Shelving of `Reagans' touches off hot debate

November 05, 2003|By David Zurawik | David Zurawik,SUN TELEVISION CRITIC

CBS made history yesterday by yanking The Reagans, a controversial historical miniseries about Ronald and Nancy Reagan, from its November lineup in reaction to a firestorm of criticism that ignited without anyone outside CBS ever seeing the film.

It is the first time the network, which celebrated its 75th anniversary on-air Sunday night, ever canceled such a high-profile film or miniseries once it had been given an air date. The Reagans, starring James Brolin and Judy Davis as the former president and first lady, had been scheduled to air Nov. 16 and 18 as the centerpiece of the network's November "sweeps" lineup.

CBS managed to escape charges of outright censorship by announcing that the film would air "sometime in 2004" on the Showtime pay cable channel, which, like the network, is owned by Viacom. But rather than removing CBS from the line of fire, the precedent set yesterday instantly touched off another debate as to whether the network made a sound decision in favor of taste and respect for history, or shamelessly caved in to pre-emptive political pressure. Either way, the decision is expected to have profound effects on the way network television deals with national history.

In a statement issued yesterday, the network acknowledged that the film "does not present a balanced portrayal of the Reagans for CBS and its audience." But the most interesting aspect of the statement is that it neither quotes nor attributes the decision to any network executive, particularly not CBS President Leslie Moonves, who has been trying to distance himself from the film in recent days as criticism mounted.

One of the harshest critics of The Reagans has been the Media Research Center, a conservative watchdog group that had urged an advertiser boycott in reaction to what Brent Bozell, its founder, termed "a left-wing smear of one of the nation's most beloved presidents." Bozell yesterday called CBS' decision "a wise one."

But others disagreed, calling it a dangerous step toward censorship. Some saw similarities between pre-air attacks on The Reagans and the struggle Mel Gibson is having getting his biblical epic The Passion of Christ into theaters.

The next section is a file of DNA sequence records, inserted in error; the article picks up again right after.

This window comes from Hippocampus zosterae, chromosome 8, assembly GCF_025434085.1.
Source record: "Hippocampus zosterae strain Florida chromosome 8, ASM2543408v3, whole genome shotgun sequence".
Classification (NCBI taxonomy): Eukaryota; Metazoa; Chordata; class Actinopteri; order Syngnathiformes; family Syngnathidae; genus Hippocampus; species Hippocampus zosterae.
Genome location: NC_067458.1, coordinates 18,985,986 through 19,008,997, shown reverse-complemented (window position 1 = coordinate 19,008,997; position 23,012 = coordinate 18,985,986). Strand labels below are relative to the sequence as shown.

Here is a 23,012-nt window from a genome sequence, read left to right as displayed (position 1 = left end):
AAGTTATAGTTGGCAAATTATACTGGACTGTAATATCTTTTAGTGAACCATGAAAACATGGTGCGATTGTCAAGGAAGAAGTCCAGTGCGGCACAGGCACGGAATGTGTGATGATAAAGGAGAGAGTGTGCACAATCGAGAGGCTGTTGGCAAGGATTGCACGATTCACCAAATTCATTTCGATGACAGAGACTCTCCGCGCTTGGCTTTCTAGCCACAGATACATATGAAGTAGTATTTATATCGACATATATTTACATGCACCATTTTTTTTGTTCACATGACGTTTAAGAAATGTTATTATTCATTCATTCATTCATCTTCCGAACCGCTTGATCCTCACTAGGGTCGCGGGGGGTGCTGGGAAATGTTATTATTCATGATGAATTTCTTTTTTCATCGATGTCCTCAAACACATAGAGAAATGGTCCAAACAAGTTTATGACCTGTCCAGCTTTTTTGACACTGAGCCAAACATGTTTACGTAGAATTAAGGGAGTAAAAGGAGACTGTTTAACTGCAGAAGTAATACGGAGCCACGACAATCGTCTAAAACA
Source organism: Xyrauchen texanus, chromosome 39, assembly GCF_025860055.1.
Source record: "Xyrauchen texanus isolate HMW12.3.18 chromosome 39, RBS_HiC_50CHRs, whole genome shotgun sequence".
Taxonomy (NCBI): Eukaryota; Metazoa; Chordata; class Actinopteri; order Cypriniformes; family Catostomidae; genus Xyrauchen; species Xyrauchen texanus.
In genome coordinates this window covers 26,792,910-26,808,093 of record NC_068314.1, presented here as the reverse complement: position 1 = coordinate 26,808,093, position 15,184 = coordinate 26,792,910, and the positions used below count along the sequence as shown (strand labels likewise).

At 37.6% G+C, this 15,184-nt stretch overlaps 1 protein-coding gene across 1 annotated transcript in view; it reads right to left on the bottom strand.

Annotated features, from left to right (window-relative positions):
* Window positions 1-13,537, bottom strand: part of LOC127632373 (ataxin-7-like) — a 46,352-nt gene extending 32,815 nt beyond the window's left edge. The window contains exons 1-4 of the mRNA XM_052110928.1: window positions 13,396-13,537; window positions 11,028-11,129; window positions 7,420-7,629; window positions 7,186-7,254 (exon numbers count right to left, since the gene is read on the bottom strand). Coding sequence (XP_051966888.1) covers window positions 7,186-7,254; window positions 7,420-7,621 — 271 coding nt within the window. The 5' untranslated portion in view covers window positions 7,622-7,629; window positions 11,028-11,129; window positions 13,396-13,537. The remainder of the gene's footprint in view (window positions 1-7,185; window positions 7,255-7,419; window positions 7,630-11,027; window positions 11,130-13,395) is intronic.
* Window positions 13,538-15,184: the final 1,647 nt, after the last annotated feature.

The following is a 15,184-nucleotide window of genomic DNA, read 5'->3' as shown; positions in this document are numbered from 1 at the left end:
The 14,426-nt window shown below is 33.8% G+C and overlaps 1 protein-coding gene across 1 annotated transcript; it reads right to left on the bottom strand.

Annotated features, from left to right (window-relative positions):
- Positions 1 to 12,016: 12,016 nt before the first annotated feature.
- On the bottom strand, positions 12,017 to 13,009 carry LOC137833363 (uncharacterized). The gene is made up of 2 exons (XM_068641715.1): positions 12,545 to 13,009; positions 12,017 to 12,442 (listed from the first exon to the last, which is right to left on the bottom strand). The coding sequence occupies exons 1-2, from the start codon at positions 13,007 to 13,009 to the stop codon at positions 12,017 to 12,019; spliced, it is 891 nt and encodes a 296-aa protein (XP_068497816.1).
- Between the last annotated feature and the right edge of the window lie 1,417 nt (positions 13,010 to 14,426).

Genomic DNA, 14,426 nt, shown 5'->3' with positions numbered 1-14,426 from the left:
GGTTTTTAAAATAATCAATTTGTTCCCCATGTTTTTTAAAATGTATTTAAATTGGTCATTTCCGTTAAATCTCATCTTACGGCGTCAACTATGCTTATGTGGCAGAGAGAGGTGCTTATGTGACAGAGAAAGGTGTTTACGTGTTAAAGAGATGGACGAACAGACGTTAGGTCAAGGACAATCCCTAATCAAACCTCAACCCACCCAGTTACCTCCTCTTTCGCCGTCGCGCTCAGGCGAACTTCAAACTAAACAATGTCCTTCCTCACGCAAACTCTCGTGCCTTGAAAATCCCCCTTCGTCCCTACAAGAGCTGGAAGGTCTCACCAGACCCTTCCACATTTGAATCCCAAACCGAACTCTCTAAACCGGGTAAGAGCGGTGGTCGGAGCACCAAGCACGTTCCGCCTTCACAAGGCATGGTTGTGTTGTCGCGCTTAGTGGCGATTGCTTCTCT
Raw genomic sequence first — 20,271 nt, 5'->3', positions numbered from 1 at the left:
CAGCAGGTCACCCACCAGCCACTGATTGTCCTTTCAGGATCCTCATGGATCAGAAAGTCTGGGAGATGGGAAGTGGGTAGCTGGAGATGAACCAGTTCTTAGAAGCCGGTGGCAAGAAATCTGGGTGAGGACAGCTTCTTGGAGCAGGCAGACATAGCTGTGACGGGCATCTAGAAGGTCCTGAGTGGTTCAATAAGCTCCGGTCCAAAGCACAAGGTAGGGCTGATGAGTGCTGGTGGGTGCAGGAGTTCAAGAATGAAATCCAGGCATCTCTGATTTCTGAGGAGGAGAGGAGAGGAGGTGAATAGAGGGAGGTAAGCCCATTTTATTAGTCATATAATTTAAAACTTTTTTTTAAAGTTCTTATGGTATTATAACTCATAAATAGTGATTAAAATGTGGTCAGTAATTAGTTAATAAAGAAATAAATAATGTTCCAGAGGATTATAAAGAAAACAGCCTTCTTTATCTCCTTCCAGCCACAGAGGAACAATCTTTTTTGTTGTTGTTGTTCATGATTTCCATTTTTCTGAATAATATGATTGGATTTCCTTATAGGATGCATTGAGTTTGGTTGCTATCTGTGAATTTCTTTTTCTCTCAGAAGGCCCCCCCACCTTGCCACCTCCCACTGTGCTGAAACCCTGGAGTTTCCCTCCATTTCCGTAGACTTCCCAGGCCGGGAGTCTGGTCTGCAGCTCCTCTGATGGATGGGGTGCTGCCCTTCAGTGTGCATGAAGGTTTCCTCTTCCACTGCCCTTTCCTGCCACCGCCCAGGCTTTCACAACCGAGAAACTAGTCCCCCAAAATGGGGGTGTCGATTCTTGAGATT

"Look, it is not pure censorship - no one told CBS they couldn't air The Reagans. They did it on their own, and that's important to remember," said Robert J. Thompson, director of the center for the Study of Popular Television at Syracuse University.

"The onus is not on the Media Research Center. They were just doing what they are supposed to do. The onus is on CBS, and that's the chilling part: This big network let the protesters do this to them - pull the plug on a $9 million film. What's next?"

"In pulling the film, CBS did incredible harm, much more harm than they could ever have done in making the film," said Neal Gabler, author of Life the Movie: How Entertainment Conquered Reality. "What they've told us now is that a small group of people have censorship power over the broadcast networks."

What complicates the issue for some is the very nature of docudrama - a debased genre that includes wholesale invention and what Thompson called "pure dish." Networks have become so brazen in ignoring any journalistic or historical concerns of accuracy that some analysts see it as significant that CBS finally admitted there was a line and that The Reagans crossed it.

"I do find it offensive that important points of our national history are totally rewritten in such docudramas to serve entertainment values intended to appeal to the lowest common denominator," said Phil Seib, media historian and Lucius W. Nieman professor of journalism at Marquette University.

"So, you have to legitimately ask yourself whether this could be interpreted as a victory for history and taste. If it is, though, it would be a rare one when it comes to network television and our national past. And it does raise serious concerns that such pressure was mounted and the film was pulled without anyone outside of CBS seeing it."

The controversy started last month when CBS sent a cassette with selected "highlights" from the miniseries to critics. Portions of the script were also selectively leaked. The highlights showed Nancy Reagan portrayed as a modern-day Lady Macbeth, manipulating her husband and scheming backstage to run the White House. Reagan was portrayed as mean-spirited and often befuddled.

The portion of the script that has drawn the most fire involved a portrayal of Reagan as being utterly insensitive to those suffering from AIDS. When Nancy tries to enlist his aid in fighting the emerging epidemic, the script has Reagan replying, "They that live in sin, shall die in sin."

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